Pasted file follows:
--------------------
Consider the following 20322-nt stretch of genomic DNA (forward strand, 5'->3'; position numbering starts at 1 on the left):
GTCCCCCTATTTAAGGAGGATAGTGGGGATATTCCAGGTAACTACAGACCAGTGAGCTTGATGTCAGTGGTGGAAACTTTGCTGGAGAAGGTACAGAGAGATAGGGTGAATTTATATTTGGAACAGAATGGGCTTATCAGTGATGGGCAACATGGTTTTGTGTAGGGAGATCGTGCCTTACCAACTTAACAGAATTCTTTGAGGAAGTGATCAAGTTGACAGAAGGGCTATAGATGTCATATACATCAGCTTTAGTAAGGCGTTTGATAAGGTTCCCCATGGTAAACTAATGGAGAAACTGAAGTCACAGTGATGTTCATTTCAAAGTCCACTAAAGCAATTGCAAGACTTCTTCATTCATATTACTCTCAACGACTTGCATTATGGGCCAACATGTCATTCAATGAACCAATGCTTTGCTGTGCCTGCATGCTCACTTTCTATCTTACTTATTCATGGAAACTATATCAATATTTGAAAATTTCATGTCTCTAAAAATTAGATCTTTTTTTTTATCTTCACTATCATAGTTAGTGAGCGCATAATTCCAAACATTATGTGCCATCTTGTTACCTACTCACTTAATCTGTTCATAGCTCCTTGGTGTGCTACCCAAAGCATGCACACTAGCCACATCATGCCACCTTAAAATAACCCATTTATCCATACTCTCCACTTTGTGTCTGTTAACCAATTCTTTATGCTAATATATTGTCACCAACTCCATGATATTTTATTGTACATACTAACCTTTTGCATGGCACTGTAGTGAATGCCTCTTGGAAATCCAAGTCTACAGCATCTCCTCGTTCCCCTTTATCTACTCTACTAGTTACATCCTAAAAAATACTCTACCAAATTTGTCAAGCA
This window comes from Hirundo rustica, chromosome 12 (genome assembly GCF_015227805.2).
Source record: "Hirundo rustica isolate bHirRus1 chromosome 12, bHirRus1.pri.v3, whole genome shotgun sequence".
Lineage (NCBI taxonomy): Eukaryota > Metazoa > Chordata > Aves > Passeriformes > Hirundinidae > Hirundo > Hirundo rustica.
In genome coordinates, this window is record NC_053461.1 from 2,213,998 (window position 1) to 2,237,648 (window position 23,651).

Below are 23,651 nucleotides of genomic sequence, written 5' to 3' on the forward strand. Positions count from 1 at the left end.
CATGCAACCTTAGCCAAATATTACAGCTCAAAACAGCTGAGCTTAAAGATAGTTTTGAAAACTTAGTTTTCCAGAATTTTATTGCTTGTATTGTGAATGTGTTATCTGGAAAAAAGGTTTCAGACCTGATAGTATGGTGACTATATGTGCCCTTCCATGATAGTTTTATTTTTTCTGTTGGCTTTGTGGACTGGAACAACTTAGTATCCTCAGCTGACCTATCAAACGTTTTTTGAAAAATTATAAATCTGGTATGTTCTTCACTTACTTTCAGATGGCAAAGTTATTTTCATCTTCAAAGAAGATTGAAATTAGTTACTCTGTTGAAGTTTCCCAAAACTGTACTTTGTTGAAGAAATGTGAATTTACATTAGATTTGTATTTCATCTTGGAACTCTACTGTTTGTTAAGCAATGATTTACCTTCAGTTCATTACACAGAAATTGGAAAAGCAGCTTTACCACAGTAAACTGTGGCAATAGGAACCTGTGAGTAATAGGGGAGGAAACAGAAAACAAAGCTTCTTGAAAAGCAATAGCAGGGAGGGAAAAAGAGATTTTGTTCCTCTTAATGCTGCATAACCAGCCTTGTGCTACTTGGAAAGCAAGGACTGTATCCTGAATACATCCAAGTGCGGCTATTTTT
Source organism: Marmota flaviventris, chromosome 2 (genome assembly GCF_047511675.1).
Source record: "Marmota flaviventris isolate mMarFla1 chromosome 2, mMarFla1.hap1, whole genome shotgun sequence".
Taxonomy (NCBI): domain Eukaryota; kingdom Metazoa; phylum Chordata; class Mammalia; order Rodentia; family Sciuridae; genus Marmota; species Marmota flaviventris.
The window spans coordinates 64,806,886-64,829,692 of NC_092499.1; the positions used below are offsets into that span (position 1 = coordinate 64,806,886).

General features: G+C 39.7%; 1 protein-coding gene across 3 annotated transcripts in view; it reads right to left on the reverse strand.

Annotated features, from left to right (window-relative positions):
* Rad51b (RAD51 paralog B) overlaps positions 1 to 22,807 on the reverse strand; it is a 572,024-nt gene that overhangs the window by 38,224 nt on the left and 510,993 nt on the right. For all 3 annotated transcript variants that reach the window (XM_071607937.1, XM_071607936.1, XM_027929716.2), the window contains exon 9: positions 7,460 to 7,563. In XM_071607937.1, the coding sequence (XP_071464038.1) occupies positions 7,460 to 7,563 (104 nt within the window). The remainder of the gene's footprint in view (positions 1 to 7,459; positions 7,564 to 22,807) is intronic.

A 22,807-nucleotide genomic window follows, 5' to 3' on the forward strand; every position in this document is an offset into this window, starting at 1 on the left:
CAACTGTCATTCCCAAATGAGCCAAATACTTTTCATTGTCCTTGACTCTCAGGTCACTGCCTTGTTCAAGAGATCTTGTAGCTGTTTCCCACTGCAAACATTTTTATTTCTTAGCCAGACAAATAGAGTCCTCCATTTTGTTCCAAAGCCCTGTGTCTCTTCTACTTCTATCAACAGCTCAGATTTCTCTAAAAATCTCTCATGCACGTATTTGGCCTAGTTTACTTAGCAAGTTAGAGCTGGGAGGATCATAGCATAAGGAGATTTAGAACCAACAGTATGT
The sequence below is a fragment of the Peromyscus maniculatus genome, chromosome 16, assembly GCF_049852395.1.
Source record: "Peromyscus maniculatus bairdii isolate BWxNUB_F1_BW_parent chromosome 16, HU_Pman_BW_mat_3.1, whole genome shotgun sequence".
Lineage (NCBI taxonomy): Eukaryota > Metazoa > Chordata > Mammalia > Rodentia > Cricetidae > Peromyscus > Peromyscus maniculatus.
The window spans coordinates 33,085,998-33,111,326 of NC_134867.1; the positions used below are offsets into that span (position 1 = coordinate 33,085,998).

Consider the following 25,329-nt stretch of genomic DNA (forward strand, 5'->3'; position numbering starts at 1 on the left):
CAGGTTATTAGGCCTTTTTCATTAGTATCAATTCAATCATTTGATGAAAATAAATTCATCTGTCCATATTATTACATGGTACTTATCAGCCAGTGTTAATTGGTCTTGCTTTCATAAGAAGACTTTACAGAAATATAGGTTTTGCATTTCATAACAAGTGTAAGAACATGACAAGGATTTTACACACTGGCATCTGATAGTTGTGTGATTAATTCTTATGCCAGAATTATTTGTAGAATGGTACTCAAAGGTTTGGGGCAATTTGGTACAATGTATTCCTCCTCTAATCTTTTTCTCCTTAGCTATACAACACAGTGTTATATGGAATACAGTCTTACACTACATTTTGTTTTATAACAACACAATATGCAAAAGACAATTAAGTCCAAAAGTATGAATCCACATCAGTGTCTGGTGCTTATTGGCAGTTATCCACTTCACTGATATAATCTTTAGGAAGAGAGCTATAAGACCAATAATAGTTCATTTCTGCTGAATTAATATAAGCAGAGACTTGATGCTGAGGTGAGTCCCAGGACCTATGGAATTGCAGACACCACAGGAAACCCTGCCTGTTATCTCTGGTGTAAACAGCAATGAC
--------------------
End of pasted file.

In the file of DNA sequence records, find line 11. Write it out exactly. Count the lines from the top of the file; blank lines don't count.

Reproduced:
Taxonomy (NCBI): domain Eukaryota; kingdom Metazoa; phylum Chordata; class Mammalia; order Rodentia; family Sciuridae; genus Marmota; species Marmota flaviventris.